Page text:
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4 Lab Modeling PCF-value


turn your PCF-xyz code into a model

... with a conditionalized evaluator

... with tests for the reduction relation and the meta-functions


Feel free to copy any code you need from the lecture notes.

Exercise 4. Define a version of PCF where plus works on natural numbers only. It works on those exactly like Racket. image

Exercise 5. Equip PCF with minus which works on natural numbers only. When the second argument is too large, minus produces 0. image

Exercise 6. Design lookup. The metafunction consumes a variable and an environment. It determines the leftmost expression associated with the variable; otherwise it produces #false.

Here is the definition of environment:
(define-extended-language Env Lambda
  (e ::= .... natural)
  (env ::= ((x e) ...)))
The language extension also adds numbers of the sub-language of expressions.

Before you get started, make sure you can create examples of environments and confirm their well-formedness. image

Exercise 7. Develop the metafunction let, which extends the language with a notational shorthand, also known as syntactic sugar.

Once you have this metafunction, you can write expressions such as
  (let ((x (lambda (a) (lambda (b) a))))
    ((x y) y)))
Like Racket’s let, the function elaborates surface syntax into core syntax:
  ((lambda (x) ((x y) y))
   (lambda (a) (lambda (b) a))))

Since this elaboration happens as the term is constructed, all other metafunctions work as expected on this extended syntax. For example,
  (let ((x (lambda (a) (lambda (b a)))))
    ((x y) y))
  (lambda (x) x)))
produces the expected result. What is that? Formulate a test case. image

Exercise 8. Develop the static-distance function for Lambda.

First, extend Lambda with the form (sd n) where n stands for naturals.

Second, define the meta-function sd*. It consumes a term in plain Lambda and delivers one in the extended language where all bound variable references are replaced with (sd n) where n counts the number of lambdas between the bound occurrence of the variable and the binding occurrence.

Third, start by formulating examples/tests.

Fourth, this exercise is hard if you did not go through an introduction to systematic function design (and even then it might be hard). Give it a try, but don’t get frustrated if you don’t finish it today.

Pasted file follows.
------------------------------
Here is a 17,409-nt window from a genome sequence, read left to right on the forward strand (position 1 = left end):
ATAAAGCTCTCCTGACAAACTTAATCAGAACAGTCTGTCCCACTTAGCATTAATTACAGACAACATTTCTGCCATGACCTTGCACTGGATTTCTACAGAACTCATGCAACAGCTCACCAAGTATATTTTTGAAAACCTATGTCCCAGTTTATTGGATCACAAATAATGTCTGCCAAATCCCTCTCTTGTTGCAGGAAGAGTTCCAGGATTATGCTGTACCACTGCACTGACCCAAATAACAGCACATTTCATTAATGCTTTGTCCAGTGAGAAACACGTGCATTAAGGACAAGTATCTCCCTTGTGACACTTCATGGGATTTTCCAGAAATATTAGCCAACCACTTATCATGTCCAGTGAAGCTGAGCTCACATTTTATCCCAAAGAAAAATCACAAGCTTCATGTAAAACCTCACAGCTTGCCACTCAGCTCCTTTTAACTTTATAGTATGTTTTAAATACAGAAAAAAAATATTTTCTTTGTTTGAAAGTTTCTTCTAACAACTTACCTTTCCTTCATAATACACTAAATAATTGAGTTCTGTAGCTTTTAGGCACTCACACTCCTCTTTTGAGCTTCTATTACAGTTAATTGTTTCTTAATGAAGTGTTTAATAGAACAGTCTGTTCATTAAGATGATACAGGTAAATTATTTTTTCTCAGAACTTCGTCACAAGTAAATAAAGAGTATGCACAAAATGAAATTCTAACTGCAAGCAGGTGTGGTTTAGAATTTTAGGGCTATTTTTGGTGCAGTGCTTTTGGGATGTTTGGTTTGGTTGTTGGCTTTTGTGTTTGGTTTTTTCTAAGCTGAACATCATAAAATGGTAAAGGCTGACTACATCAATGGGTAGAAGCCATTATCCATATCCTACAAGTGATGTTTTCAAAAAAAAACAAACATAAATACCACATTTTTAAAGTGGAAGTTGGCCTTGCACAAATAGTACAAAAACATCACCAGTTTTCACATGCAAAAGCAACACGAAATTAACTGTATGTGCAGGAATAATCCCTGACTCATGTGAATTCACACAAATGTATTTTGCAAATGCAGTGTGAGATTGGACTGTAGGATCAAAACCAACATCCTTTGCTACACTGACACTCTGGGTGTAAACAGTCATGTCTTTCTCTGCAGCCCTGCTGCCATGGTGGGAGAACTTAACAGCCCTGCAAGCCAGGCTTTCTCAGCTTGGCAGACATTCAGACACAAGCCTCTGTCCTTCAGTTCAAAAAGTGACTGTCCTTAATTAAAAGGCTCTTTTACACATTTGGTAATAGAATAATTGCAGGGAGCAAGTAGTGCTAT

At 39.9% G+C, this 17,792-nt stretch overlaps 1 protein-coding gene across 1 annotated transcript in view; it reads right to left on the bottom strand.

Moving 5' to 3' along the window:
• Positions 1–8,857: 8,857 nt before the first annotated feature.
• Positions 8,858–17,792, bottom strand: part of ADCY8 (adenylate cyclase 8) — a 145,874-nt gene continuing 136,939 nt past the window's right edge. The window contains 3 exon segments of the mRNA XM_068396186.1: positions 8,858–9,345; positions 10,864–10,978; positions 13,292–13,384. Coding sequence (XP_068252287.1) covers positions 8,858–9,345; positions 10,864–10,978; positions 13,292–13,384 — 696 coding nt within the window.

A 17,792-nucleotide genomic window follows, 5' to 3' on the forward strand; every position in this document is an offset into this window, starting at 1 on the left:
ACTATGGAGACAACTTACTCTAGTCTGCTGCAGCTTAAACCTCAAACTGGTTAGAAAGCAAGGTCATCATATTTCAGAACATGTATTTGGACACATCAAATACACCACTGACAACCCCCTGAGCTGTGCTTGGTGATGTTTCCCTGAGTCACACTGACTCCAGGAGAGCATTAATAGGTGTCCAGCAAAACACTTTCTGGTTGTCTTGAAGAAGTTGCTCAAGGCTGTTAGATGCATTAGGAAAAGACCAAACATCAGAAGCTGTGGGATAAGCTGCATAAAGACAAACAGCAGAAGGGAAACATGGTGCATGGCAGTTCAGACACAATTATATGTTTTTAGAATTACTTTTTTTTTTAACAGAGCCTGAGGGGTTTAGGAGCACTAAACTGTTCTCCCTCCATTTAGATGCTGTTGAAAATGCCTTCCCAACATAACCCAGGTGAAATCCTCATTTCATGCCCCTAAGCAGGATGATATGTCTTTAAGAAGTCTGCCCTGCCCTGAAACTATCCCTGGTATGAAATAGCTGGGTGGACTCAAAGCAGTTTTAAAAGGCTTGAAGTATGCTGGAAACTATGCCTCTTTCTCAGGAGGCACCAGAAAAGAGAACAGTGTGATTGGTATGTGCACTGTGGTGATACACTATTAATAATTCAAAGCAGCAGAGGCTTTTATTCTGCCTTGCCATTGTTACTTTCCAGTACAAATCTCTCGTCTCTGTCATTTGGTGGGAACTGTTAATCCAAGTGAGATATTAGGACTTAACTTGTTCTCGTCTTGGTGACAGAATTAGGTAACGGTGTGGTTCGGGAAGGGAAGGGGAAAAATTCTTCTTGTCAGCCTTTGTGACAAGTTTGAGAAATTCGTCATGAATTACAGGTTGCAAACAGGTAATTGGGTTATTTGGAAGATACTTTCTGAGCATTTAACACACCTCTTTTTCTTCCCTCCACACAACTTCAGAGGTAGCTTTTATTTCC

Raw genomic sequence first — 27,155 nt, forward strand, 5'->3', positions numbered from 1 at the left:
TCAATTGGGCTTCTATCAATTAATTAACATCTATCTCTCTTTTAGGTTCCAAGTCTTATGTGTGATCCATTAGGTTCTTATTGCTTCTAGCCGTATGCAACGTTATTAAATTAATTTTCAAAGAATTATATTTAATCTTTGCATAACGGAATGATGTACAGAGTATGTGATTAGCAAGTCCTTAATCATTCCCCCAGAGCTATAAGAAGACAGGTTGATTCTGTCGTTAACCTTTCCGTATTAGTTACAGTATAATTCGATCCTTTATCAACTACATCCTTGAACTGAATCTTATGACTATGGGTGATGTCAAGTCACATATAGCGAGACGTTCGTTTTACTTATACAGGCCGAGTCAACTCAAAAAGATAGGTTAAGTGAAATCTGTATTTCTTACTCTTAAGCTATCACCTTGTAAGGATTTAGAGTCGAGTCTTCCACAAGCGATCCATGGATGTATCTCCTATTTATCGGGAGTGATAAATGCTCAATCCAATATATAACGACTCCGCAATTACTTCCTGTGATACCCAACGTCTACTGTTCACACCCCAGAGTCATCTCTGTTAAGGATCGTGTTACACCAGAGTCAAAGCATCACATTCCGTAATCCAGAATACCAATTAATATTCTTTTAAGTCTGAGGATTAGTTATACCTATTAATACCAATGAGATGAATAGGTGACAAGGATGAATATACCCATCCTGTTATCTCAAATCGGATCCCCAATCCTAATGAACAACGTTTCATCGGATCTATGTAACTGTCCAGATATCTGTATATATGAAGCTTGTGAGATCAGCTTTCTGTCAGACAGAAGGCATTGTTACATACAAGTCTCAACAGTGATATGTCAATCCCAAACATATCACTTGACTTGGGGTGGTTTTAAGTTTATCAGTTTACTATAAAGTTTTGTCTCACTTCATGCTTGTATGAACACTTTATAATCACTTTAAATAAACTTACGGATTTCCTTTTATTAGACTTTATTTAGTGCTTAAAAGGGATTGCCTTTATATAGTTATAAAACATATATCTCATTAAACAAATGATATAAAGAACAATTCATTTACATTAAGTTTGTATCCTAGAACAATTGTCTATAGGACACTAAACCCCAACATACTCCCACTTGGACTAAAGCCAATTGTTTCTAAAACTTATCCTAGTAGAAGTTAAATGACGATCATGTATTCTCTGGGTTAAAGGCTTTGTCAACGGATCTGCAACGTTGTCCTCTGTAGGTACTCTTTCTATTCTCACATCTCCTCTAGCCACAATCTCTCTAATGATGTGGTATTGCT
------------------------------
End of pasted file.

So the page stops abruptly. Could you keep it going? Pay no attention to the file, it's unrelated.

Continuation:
See figure 2 for the solution when you’re done. image

; compute static distance version of Lambda terms
(define-language Lambda
  (e ::=
     (lambda (x) e)
     (e e))
  (x ::= variable-not-otherwise-mentioned)
  (lambda (x) e #:refers-to x))
(define-extended-language SD Lambda
  (e ::=
     (sd n))
  (n ::=
(default-language SD)
; the desired function (dispatched to the function that can do the work)
(define-metafunction SD
  sd* : e -> e
  [(sd* e) (sd*-accu e ())])
; (x ...) the binding variables on path from root
; in reverse order
(define-metafunction SD
  sd*-accu : e (x ...) -> e
  [(sd*-accu x (x_1 ... x x_2 ...))
   (sd ,(length (term (x_1 ...))))]
  [(sd*-accu x any) x]
  [(sd*-accu (lambda (x) e) (x_1 ...))
   (lambda (x) (sd*-accu e (x x_1 ...)))]
  [(sd*-accu (e_1 e_2) (x ...))
   ((sd*-accu e_1 (x ...)) (sd*-accu e_2 (x ...)))])
; tests
(test-equal (term (sd* c))
            (term c))
(test-equal (term (sd* (lambda (y) y)))
            (term (lambda (y) (sd 0))))
(test-equal (term (sd* (lambda (y) (lambda (x) (x y)))))
            (term (lambda (y) (lambda (x) ((sd 0) (sd 1))))))
(test-equal (term (sd* (lambda (y) (lambda (x) z))))
            (term (lambda (y) (lambda (x) z))))
(test-equal (term (sd* (lambda (y) (y (lambda (x) (x y))))))
             (lambda (y)
               ((sd 0) (lambda (x) ((sd 0) (sd 1)))))))
(test-equal (term (sd* (lambda (x) (lambda (x) x))))
            (term (lambda (x) (lambda (x) (sd 0)))))

Figure 2: The static distance function